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Math and Physics Club: In This Together: EPs, B-Sides, Rarities, and Unreleased Songs 2005-2015 *

Track List

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Album Notes

Liner Note Author: Sean Tollefson.

Recording information: AVAST! (2004); Dub Narcotic (2004); Jupiter (2004); Silvermaple Studio (2004); Soundhouse (2004); AVAST! (2005); Dub Narcotic (2005); Jupiter (2005); Silvermaple Studio (2005); Soundhouse (2005); AVAST! (2007); Dub Narcotic (2007); Jupiter (2007); Silvermaple Studio (2007); Soundhouse (2007); AVAST! (2009); Dub Narcotic (2009); Jupiter (2009); Silvermaple Studio (2009); Soundhouse (2009); AVAST! (2012); Dub Narcotic (2012); Jupiter (2012); Silvermaple Studio (2012); Soundhouse (2012); AVAST! (2013); Dub Narcotic (2013); Jupiter (2013); Silvermaple Studio (2013); Soundhouse (2013); AVAST! (2015); Dub Narcotic (2015); Jupiter (2015); Silvermaple Studio (2015); Soundhouse (2015).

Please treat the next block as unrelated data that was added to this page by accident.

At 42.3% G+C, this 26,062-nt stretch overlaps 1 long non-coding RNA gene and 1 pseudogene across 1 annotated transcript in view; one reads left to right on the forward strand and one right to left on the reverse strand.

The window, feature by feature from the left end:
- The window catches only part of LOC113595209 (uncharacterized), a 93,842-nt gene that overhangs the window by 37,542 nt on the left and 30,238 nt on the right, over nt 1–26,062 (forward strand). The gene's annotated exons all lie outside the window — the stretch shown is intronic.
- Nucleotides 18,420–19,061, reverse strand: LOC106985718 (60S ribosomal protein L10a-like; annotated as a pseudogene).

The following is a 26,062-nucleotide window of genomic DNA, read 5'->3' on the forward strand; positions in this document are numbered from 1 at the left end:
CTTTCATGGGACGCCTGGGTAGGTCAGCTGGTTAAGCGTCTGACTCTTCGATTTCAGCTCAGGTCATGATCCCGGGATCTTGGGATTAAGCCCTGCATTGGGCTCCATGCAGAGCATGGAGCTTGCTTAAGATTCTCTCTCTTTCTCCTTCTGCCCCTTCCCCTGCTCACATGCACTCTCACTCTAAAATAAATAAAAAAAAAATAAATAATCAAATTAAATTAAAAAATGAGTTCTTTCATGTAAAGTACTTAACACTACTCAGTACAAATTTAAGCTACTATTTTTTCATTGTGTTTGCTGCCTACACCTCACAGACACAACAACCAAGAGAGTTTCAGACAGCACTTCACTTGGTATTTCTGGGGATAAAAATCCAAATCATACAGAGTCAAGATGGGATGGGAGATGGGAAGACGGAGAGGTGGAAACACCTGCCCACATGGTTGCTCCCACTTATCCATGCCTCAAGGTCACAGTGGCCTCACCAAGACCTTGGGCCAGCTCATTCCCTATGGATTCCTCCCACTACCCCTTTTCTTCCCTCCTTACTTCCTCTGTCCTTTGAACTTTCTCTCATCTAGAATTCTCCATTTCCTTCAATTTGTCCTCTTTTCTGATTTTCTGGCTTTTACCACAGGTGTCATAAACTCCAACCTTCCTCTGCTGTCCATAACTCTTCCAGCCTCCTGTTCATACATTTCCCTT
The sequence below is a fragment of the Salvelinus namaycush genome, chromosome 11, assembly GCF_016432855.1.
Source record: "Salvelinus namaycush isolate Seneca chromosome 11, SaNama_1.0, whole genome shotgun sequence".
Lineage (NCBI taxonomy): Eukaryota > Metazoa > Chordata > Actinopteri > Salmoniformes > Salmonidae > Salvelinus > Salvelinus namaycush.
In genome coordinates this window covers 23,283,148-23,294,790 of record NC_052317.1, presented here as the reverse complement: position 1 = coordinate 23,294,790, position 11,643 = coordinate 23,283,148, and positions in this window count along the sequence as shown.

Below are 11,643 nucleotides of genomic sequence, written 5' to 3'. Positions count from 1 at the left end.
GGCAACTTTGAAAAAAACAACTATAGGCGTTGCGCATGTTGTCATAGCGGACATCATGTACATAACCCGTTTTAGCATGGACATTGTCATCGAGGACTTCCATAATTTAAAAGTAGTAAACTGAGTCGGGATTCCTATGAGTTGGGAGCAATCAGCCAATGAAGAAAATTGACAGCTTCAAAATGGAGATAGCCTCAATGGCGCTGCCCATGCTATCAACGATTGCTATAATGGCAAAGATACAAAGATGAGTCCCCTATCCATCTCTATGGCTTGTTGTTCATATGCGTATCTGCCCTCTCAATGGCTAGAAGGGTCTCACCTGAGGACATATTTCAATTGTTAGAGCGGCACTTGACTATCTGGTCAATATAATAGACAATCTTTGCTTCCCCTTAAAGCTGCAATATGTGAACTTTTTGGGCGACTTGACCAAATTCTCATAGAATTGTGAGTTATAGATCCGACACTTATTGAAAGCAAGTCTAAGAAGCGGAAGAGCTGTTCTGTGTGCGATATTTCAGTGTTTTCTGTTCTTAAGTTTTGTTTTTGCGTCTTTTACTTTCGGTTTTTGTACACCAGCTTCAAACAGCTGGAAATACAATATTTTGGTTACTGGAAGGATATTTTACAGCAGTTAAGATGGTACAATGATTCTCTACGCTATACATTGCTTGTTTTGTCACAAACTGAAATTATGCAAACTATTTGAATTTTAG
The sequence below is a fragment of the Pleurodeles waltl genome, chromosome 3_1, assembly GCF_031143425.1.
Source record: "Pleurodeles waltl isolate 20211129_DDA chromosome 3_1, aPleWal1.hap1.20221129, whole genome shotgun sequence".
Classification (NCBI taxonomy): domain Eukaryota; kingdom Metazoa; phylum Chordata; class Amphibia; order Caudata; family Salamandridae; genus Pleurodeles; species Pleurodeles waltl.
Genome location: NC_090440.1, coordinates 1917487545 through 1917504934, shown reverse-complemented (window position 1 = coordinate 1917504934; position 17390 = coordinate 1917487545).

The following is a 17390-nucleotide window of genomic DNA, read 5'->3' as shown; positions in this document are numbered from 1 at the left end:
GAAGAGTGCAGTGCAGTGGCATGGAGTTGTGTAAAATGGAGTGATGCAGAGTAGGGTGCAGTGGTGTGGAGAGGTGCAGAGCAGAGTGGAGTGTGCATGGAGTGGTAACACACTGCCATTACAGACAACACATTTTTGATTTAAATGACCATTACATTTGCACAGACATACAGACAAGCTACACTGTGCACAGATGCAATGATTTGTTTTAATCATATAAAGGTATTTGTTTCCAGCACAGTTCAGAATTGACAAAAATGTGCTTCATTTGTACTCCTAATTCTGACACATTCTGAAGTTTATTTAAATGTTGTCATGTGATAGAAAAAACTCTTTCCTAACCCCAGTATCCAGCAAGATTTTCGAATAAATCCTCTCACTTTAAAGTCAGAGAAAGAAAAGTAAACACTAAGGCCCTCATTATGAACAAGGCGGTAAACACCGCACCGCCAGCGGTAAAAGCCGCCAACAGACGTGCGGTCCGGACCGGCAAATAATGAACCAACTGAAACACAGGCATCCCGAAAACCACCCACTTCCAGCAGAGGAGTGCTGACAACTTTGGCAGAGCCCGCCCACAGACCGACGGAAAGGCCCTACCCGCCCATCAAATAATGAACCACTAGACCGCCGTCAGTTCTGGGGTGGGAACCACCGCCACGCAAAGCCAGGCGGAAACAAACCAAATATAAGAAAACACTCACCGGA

Photographer: Ethan Jones.

Anyone looking for a North American equivalent of the Lucksmiths or Belle and Sebastian between the years 2005 and 2015 would have found a contender in the Pacific Northwest's Math and Physics Club. Formed by the duo of Charles Bert and James Werle when they were kids in school, it took a few years before they were ready to unleash their tenderly melodic, lyrically sweet and incisive sound on the world. Released in 2005, their first two EPs, Weekends Away and Movie Ending Romance, were near-perfect indie pop gems featuring truly lovely songs that married Bert's earnest vocals with jangling guitars and sprightly rhythms. Most of the songs from those two records are collected on the career-spanning set In This Together, released in 2016 by longtime home Matinée Recordings and U.K. label Fika Recordings. They sound just as pleasant and fresh a decade later. Also included are songs from their 2007 EP Baby I'm Yours and an acoustic version of the EP's "Do You Keep a Diary"; non-LP B-sides "The Sound of Snow" and "Across the Paper"; a handful of unreleased songs; and a newly recorded track, "Coastal California, 1985," that ranks with their best moments from the past decade. Hopefully it means the band will be making more music to add to its discography soon. Until that happens, this collection of Math and Physics Club's earliest work and some choice rarities works as a reminder of how good they were, how at their best they actually came quite close to being the next Lucksmiths or B&S. ~ Tim Sendra



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